25 Years of BMW K-Series.
The Inline-Engine BMW.
Just how much development margin and what a great
potential this new concept offers in the K-Series
is subsequently borne out not only by the new K 1200
R High-Performance Roadster based on the new sports
model, but also by the K 1200 GT High Performance
Increasing engine size on these models and introducing
new, innovative solutions, BMW Motorrad is now opening
up another, defi nitely equally successful chapter
in the history of the Company’s K models.
K 100 (1983–1990).
The K 100 launched in 1983 – exactly six decades
after the launch of the very fi rst BMW motorcycle
with its Boxer engine – is BMW’s fi rst
production model with a four-cylinder power unit.
But instead of following the usual Japanese concept
with the straight-four engine fi tted crosswise, BMW
once again takes a new and unusual approach: Featuring
liquid-cooling and not air-cooling like most other
production motorcycles, the four-cylinder power unit
is fitted fl at in longitudinal direction as a load-bearing
element in the tubular steel
spaceframe, with the transmission of power from the
gearbox to the rear wheel remaining in a technology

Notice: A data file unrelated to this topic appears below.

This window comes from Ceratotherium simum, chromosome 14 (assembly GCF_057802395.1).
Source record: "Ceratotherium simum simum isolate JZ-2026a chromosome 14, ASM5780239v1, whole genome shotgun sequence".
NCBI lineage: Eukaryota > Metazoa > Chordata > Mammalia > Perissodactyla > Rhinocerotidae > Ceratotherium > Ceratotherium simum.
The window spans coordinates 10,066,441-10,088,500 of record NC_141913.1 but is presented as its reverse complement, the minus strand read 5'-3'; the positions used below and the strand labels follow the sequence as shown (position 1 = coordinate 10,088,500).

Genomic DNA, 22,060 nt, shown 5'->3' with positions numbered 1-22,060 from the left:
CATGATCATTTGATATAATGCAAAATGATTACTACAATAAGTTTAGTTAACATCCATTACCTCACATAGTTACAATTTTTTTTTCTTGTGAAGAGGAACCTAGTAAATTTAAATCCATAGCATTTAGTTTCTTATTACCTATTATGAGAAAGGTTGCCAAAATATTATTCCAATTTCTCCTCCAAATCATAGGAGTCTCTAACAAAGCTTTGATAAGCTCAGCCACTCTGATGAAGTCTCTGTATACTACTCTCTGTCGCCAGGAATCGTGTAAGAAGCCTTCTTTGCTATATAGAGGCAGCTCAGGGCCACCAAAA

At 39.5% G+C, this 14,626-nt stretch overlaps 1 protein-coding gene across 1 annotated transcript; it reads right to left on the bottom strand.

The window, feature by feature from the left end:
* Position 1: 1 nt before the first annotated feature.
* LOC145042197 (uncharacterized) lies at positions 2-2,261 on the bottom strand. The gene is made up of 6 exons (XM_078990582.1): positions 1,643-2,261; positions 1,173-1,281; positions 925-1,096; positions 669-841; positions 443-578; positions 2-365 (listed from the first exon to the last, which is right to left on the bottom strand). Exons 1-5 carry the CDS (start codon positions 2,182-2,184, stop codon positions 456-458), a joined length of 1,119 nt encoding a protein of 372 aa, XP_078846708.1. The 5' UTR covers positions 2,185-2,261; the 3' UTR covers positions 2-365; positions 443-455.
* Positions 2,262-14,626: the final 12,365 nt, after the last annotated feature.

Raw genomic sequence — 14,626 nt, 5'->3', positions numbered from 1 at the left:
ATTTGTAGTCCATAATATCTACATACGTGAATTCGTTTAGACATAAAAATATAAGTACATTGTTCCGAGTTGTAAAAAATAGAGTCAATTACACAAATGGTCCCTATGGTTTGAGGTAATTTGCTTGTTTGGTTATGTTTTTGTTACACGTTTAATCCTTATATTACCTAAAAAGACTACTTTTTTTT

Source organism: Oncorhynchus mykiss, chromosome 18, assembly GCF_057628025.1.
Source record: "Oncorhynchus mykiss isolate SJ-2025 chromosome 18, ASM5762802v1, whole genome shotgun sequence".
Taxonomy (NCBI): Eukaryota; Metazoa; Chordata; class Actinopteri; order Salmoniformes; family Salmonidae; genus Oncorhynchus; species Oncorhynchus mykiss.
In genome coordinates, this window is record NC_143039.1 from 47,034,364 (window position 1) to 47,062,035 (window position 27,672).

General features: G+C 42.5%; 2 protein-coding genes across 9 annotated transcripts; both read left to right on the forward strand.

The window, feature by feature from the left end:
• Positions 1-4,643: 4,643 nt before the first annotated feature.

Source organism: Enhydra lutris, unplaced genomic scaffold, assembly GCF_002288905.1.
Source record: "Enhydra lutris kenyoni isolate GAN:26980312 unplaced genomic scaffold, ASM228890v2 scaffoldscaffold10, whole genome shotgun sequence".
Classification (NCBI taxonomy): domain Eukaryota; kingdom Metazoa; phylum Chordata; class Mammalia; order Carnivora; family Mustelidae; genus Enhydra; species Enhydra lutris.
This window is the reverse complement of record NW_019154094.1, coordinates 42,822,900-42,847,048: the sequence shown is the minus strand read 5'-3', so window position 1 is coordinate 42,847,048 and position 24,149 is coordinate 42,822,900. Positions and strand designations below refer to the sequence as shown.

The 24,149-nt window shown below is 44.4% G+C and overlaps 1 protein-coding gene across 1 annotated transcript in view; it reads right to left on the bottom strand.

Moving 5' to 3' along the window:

so typical and well-proven at BMW: through a drive
The K 100 is one of the fi rst production motorcycles
in the world to feature fuel injection (Bosch LE-Jetronic)
supplying the fuel/air mixture to the 987-cc four-cylinder
with two valve-operated cup tappets per cylinder.
Two other innovations in the production of BMW series
machines are the two overhead camshafts as well as
the Monolever single-swing arm on these dynamic 1000-cc
BMW’s first-ever four-cylinder is upgraded
in 1987, a free-standing headlight taking the place
of the former headlight/instrument unit, a black-painted
engine and painted rims as well as a dynamically style
combination marking the most important differences.
As before, engine output is 90 hp at 8,000 rpm.
K 100 RS (1983–1989).
Introducing the K 100 RS, BMW adds a sports model
to the existing range with the same engine and suspension
technology, but now featuring a carefully designed
aerodynamic fairing. The handlebar fi tted lower down
provides a more sporting seat position, the fairing
carefully developed in the wind tunnel, together with
its adjustable wind defl ector and the direction indicators
integrated in the rear mirrors, combining a sporting